Tuesday, April 14, 2009

That 'Fairness' Bugaboo

By Smitty

Lane, over at Crooked Timber weighs in with a post entitled Reducing inequality: what's the problem?

Lane, the problem is that instead of driving for equality of opportunity, you play the standard class warfare cards. There is the graph showing that the (implicitly evil) 1% is getting richer, while everyone else's income stays flat over time.

Then you go on about fairness and the consequences of inequality. Standard tropes, both. We are next treated to the following strange analysis:
As Robert Frank has pointed out, super-high incomes also have led to an arms race in consumption, especially in housing. Spending among the rich has escalated dramatically, encouraging middle- and upper-middle-class households to take on more and more debt in order to keep pace.
Lane, are you a Calvinist? Am I so divinely "encouraged" by what Bill Gates does that I just can't stop until my tragic destiny has me looking like AIG? Way not to encourage free will, maturity, and responsibility there.

"So what should we do? Stay tuned."

Looking forward to a series of posts that argues for more government control. Because if people are not sheep, then they must be reprogrammed as such at all costs. Otherwise, the Priests of the Temples of Syrinx won't be happy.


  1. Sir, you are incredibly correct the newly empowered Left is not interested in equality of opportunity as much as they want the playing field to be 'level'. Of course a level playing field and fairness are extremely ambiguous and subjective which then gives them total control in pursuit of such things. Rush fan? 2112 is simply one of the best albums EVER.

  2. Smitty,

    Coincidentally wrote a little post myself today about how I wish I could purge the words "progressive", "social justice" and "fairness" from existence.

    Have you ever heard a hideously Leftist idea that didn't start (or at least contain) those accursed words?

  3. Plus, how can people be so stupid as to not realize that penalizing the successful hurts us all?

    Who consumes the most? Who invests the most? Who pays the most taxes? Who creates the most wealth? Who gives the most to philanthropic organizations?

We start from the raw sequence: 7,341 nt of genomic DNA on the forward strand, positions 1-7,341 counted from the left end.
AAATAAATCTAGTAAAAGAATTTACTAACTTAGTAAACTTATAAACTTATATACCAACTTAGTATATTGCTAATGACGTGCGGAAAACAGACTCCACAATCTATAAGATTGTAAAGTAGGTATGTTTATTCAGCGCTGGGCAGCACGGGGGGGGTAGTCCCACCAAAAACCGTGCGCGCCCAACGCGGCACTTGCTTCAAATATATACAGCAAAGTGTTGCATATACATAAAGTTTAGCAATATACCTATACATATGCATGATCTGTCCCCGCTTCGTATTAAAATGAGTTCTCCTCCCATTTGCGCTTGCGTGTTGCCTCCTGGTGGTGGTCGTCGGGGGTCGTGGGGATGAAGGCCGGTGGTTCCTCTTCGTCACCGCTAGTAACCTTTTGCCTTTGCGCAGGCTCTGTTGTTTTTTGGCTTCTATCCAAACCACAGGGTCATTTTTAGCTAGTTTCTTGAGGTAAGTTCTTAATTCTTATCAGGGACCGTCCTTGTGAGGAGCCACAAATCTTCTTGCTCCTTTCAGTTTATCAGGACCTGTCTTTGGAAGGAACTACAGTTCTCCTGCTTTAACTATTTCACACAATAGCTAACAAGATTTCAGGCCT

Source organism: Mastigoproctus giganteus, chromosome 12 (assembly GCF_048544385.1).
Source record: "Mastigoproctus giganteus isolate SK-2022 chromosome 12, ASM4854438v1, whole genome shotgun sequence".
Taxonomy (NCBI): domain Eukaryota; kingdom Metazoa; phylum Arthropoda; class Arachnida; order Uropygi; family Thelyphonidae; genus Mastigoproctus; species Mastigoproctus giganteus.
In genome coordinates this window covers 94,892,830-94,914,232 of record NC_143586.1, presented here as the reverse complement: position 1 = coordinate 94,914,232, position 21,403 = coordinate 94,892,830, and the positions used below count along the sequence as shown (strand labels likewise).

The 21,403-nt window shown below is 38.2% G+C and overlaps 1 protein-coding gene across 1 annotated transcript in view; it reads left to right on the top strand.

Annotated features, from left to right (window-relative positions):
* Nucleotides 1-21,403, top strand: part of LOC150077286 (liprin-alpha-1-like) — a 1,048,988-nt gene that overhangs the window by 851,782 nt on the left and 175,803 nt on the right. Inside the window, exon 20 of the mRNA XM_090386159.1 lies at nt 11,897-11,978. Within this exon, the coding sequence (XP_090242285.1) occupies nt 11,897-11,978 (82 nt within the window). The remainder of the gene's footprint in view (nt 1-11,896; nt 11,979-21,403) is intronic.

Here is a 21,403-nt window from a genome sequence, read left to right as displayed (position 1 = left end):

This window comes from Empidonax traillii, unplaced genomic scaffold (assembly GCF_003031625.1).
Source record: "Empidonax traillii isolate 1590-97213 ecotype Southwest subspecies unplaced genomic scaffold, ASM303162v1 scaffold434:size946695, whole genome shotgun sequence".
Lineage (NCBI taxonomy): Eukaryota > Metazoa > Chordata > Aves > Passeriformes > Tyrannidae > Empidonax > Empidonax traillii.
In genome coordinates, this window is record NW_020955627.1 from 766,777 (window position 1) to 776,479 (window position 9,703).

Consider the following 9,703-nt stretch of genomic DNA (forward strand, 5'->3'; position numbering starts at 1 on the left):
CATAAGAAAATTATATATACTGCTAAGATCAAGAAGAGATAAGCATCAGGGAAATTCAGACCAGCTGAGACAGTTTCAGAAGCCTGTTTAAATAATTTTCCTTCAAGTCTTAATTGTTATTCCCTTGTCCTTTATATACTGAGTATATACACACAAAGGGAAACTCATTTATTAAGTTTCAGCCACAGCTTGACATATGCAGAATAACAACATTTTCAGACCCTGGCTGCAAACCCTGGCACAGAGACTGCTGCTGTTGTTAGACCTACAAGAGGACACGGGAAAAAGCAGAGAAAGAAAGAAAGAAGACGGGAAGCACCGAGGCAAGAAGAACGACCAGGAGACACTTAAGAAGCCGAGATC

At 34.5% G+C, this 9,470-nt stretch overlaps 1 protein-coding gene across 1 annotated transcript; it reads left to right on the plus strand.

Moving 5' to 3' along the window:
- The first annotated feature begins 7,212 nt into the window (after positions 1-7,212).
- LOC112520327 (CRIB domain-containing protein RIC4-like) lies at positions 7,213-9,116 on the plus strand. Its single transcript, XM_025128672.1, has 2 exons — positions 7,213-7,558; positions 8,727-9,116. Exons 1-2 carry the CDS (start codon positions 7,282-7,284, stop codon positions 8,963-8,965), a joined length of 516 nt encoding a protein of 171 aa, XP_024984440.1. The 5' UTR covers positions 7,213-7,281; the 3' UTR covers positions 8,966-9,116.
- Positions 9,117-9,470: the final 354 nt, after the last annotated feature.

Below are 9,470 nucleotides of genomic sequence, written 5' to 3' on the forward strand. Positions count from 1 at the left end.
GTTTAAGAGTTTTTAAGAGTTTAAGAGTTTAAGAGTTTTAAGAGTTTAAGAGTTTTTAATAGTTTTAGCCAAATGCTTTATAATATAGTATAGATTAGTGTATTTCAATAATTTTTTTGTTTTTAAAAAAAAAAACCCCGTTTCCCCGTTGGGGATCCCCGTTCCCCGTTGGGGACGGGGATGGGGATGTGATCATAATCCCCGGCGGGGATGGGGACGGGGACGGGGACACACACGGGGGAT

The WEALTHY, you Leftist simpletons.

  4. Lots of afterthoughts!

    leftcoastrebel - follow this link:


    if you want to see Democrats' idea of a level playing field.

    It's a good 'un...

  5. "the problem is that instead of driving for equality of opportunity, you play the standard class warfare cards."

    well i guess this is progress considering that not so long ago Cons were poo-pooing the equality issue altogether. I don't think that anyone has objected to equality of opportunity though most Cons will insist that there is no problem in this area either.
    It occurs to me that the cries of " class warfare" beside being typical knee-jerk reactions from the Right, is the height of sophistry. Seeing what has happened to the economy it is fair to say that if there is "class warfare" then that war has been waged by the precious " one percent" ( or as they like to call themselves " the most productive members of society") on the middle class. It is the interests of the " one percent" and the investor class that is accountable for the mess we are in.
    In a country where 70% of the GDP is consumer based, the consumers are the ones getting the shaft, leaving the " one percent" to pick up the consumer slack which,as we have seen, they are not doing( Hannity can go suck it with his slobbering defense of " the haves", or better put; his spirited defense of his self-interest).
    Trickle-Down economics does not work and only serves to fatten the fat cats. Recent increases in the number of ' one percenters" is due to technological advances and the creation of new markets.Of course this is a good thing and no-one would deny the benefit of capitalism in that respect.
    But when you've got a monetary imbalance the way we have now, something has got to give.
    The GOP to this point has defended the status quo.

    At the risk of starting something I shouldn't, I have a question for Smitty:
    You often quote the good book. What is your take on the passage where Jesus goes ballistic on the money lenders in the temple?
    And what do you make of "usury"?

  6. @Y4E,
    Nobody interprets Jesus like Jesus:
    And said unto them that sold doves, Take these things hence; make not my Father's house an house of merchandise.--John 2:16Over time, the purpose of the the Temple had been perverted. I suppose you could ask if there is a parallel between what had gone on in Jerusalem WRT the Jewish Law and what has gone on in Washington DC WRT the Constitution, but that is problematic on a variety of levels. Can't get much more out of it than "people don't scale well".
    And what do you make of "usury"?I make little indeed. My cousin owes me $160 from a few years ago. I'll be happy to see the principle--forget the interest.
    Less flippantly, as with gun violence and abortion (where is he going with this?) the situation where one is vulnerable to an oppressive lender is usually the fourth or fifth mistake in a litany of crappy decisions--gambling, drugs, rampant irresponsibility. I'm more keen on supporting long-term behavior improvement at a local level than I am on band-aid legislative fixes that perform well at the ballot box and not so much elsewhere.